Posted by JohnGL
I was all comfy in my bed, the idiot box tuned to H2, a channel specifically designed to prep one’s brain for sleepy-time. Hearing Peter Weller’s voice, I thought I was dreaming. The lid of one of my freshly-diagnosed astigmatic and presbyopic eyes opened a bit; this wasn’t showing 5342 of RoboCop or Buckaroo Bonsai, Weller was standing on the side of what he said was a dam in Egypt built thousands of years ago. At least that is what I thought he said. No water — liquid, frozen, or vapor — was within miles of this Martian landscape.
I would have killed to have Weller as a history instructor in college.
Interrupting my thoughts of higher education, my Samsung Galaxy S3 issued a soft ting ting, the “Temple Bell” ringtone that indicates I have a text message. I look at my phone in utter disbelief:
Cooked a pork tenderloin tonight, marinated for an hour and a half, very well cooked (white but juicy), but it seemed like the flavor didn’t take, and it was kinda bland. Used an Ina Garten recipe, but just didn’t get the deep flavor like you got. Thoughts on where I might have gone wrong?
“Where did you go wrong? Where do I start? And why do you feel you need this information at 11:10pm on a Sunday night?” I ask myself rhetorically. “What am I, the food emergency hotline?”
Even at this hour, or perhaps because of the hour, In-A-Gadda-Da-Vida runs through my sleepy head. It happens every time I hear the words Ina Garten. Weller, unabated, continued his monologue about Menes and the 49 foot tall dam he built around Memphis.
Ina Garten’s gotta dam in Memphis, bay-bee. Why not 50 feet? Helluva dam, regardless.
Enough of the bedtime stories.
This, dear reader (I assume there is only one of you at this point), is a properly cooked pork tenderloin. It isn’t white. It’s pink-ish.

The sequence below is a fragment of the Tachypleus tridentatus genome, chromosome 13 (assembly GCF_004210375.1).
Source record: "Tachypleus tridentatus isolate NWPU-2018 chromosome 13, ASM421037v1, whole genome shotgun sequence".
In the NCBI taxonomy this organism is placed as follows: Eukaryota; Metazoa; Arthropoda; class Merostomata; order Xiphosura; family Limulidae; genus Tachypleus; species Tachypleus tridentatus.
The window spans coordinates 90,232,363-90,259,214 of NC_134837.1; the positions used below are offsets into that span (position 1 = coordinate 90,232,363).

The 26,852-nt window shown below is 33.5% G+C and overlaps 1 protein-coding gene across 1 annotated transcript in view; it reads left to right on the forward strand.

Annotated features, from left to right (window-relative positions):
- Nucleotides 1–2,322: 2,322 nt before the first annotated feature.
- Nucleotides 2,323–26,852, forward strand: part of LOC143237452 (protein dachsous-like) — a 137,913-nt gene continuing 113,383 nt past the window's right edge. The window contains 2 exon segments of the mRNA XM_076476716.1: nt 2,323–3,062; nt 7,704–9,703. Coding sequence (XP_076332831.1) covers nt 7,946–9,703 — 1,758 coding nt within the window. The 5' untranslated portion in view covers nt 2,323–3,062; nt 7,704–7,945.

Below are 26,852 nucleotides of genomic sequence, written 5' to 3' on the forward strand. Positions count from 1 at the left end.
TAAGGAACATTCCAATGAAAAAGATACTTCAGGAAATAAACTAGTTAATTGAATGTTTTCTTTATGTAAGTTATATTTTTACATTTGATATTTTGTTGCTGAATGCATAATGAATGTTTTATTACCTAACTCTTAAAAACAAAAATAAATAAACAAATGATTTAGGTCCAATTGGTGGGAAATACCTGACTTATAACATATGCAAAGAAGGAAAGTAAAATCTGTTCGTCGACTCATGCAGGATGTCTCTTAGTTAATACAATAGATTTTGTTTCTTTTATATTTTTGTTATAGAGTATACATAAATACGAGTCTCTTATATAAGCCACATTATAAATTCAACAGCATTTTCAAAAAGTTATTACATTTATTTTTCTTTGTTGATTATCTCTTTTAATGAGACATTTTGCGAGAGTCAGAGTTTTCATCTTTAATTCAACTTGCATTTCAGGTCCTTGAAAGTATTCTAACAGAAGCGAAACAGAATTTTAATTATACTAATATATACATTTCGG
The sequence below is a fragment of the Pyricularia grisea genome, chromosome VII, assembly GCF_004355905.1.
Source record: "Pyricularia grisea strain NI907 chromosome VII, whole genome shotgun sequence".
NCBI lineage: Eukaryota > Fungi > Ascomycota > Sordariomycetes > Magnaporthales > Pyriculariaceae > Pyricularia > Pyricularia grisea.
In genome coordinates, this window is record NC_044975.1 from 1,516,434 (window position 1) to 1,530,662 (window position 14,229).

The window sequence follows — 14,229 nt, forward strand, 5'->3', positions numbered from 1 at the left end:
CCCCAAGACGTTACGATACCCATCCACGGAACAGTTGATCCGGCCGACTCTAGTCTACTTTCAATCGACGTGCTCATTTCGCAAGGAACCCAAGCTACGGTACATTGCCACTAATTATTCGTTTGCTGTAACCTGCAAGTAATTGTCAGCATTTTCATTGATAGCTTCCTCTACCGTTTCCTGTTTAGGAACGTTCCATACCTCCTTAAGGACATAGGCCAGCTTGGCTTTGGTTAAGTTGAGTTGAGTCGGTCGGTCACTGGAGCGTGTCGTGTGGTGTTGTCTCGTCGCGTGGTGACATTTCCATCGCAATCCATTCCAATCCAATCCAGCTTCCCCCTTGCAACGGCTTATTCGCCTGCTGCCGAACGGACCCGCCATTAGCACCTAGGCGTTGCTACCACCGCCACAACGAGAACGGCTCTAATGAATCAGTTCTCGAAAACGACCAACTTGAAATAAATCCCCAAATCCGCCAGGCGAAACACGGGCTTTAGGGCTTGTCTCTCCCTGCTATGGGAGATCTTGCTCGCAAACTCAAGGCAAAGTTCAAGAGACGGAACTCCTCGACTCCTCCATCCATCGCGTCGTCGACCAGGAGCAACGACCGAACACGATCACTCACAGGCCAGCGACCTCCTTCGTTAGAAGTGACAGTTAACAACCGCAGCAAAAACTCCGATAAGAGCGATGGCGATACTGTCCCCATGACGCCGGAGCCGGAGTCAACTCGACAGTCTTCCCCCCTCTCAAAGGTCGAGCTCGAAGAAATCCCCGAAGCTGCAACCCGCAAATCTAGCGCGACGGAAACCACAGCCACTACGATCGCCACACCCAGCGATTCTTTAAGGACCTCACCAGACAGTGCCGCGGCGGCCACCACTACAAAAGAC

How does it get this way?
Well, a Big Green Egg (BGE) helps. A lot.
I start the BGE with a 50/50 mix of competition briquettes and natural lump charcoal, dumping and spreading the coals after about 15 minutes. Closing the lid, I tune the vents so the Egg is at 215°F.
After scraping the grill surface, I apply the pork tenderloins and forget about them for about a half hour.
Let’s back up a few steps.
Preparing the pork tenderloins properly leads to that “deep flavor” to which that late-night texter alluded.
The flavoring started about 24 hours earlier when, after removing the silver skin and some errant sinew, the tenderloins got a good dose of kosher salt. That’s it. No kidding.
Getting that out of the way makes me feel much better.
I put those pork tenderloins back in the fridge until about an hour before they were to hit the Big Green Egg. At that time, I added a touch more salt and freshly ground black pepper.
Wandering back to the Egg, all that we do is flip those tenderloins and walk away for another half hour.
If you are going to do a side dish, now’s the time.
This one is Pork Tenderloin with Quinoa, Sauce Marsala, and finished with Hawaiian salt.
This is Big Green Egg Pork Tenderloin with cheesy pasta. Below is the same dish with a cream sauce over the pork.
And below, one of my most favorite dishes…
Sliced pork tenderloin, corkscrew pasta, smothered with a cream and butter sauce infused with Parmesan cheese, garlic, basil, and oregano.
And, if you’re truly inspired, a stove-top pork tenderloin paella:
The socarrat was perfect.
11:15pm: Trying my ribs again tomorrow, do they need a day, too? Some people boil them for ten minutes before they marinade them. Do you do that?
Read the f’ing blog [St. Louis Style Ribs] and your [rib] cooking problems shall go away.
Ina Garten indeed, ah baby!